These are short interviews with designers, manufacturers, artists, and residents who use the tiny bits of urbanity we generally call street furniture. This interview was conducted over email and edited for clarity.
I’m a linguist who travels and writes about cities and has no academic background in urbanism. During my trips, I analyze the cities’ infrastructure and functioning. I spend hours watching how people use public space. Also, I interview urbanists, University professors, activists, NGOs, and experts working in city halls.
As a city person, I thought I liked all cities. But then I realized that wasn’t quite true. So I’d say that what got me into walkability was the question, “Why do I find some cities so exciting and others dreary?”
I read Jeff Speck’s Walkable City: How Downtown Can Save America, One Step at a Time. The book changed the way I relate to cities. I became aware of sidewalk’s width, public transport’s frequency, pedestrian crossings, urban trees, and other meaningful elements that have a daily impact on our lives.
Walking and the livable city
The most powerful factor of livable communities is the sense of belonging. When citizens actually identify with the place they live in, they take care of it. Second, they are considerate of others. As a result, they create and protect public spaces. One clear symptom of healthy districts is cleanliness. If people go on a picnic, they bring garbage bags.
Also, people are more likely to choose sustainable transport. In Vienna, for instance, kids start at a very young age to learn how to ride a scooter. Neighbours can work together to beautify the streets, too. In Tokyo residents place flower pots on the sidewalks. Of course, having smart people planning and designing cities is helpful. But a group of engaged citizens is still more important.
Hyperwalkability and the 15 minute city concept are deeply connected. Post-COVID cities must change the design and use of space. We need to create additional places we usually go to, so that we avoid crowds. This is especially important in today’s less liveable areas. There, residents are practically forced to commute everyday. They commute to work, they commute to school, they commute to groceries. Besides the daily pain of commuting, one consequence that has became dangerous is that more and more people gather in those destinations. If we can multiply the number of places that make certain areas walkable, we’ll have to deal with fewer risky crowds. The reproduction of walkable districts leads to hyperwalkable cities.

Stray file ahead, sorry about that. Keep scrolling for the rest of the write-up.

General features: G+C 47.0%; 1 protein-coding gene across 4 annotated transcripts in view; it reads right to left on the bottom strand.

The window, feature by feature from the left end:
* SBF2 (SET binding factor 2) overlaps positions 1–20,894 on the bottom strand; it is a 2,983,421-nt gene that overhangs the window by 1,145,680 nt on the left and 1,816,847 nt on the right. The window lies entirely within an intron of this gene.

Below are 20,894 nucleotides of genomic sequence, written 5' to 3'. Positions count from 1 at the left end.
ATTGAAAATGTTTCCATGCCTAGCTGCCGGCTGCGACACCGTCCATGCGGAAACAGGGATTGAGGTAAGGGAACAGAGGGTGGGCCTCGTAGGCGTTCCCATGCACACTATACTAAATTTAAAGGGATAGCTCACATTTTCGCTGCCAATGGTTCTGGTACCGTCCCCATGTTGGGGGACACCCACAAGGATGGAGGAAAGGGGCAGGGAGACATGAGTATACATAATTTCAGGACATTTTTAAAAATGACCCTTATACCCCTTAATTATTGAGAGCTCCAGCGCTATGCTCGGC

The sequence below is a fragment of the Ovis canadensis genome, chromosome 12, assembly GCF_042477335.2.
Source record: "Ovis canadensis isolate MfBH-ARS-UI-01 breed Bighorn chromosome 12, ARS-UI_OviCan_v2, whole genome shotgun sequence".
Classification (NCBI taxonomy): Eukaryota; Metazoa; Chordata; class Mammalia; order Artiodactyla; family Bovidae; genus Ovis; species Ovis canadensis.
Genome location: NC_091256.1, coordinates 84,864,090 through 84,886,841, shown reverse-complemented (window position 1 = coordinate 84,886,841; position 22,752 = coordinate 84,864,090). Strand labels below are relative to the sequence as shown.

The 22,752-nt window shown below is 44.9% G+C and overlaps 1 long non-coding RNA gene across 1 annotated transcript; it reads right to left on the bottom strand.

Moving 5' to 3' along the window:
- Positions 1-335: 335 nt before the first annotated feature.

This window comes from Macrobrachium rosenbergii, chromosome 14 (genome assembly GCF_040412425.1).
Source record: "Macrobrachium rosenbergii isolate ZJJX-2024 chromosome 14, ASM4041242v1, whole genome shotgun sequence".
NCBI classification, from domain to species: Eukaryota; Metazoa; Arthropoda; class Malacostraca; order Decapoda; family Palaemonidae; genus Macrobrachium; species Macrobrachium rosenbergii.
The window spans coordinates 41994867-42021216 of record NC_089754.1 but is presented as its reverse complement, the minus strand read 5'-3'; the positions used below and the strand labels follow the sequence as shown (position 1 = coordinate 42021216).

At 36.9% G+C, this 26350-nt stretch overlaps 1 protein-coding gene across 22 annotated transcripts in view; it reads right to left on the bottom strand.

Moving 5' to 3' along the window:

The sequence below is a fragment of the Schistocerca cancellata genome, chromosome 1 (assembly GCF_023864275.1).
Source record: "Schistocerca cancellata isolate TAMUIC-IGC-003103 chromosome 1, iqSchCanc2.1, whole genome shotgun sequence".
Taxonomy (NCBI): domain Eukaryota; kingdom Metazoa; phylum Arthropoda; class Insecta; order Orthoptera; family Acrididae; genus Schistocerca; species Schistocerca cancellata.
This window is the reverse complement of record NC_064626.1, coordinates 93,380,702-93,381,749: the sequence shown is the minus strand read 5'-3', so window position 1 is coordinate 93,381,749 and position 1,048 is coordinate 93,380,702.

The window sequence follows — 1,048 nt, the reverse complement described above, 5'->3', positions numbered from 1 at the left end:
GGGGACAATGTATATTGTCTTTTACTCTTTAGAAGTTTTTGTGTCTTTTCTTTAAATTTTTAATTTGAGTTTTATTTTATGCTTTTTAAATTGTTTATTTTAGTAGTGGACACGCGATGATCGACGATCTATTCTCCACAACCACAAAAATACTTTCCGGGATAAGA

The most interesting COVID response strategies are those that reduce car space. In Buenos Aires, they are closing roads to traffic so that people can run, bike, or walk keeping a safe distance. Something similar happens in many restaurants and cafes, where they convert parking lots into dining spaces. Fingers crossed these pro-pedestrian policies are here to stay.
A great piece of street furniture responds to pedestrian needs. The designer has to understand the requirements pedestrians may have in a specific area. Take, for instance, a bench. Depending on where you are planning to place it, the bench will have certain characteristics. The benches at the bus stop are narrow and rather short because there’s little space and people aren’t supposed to stay there for a long time. On the contrary, park benches can be big and comfortable because there’s more space and people may sit down and relax. One of the best benches I’ve sat on was at Moscow’s Gorky Park.
I can’t call myself an expert, but cars are still a big issue, even in walkable cities. Pedestrianizing more streets, replacing parking lots with parks, closing streets to traffic: measures like these will keep enhancing our experience in the city. Vehicles might be useful for driving long distances but they aren’t needed in the downtown.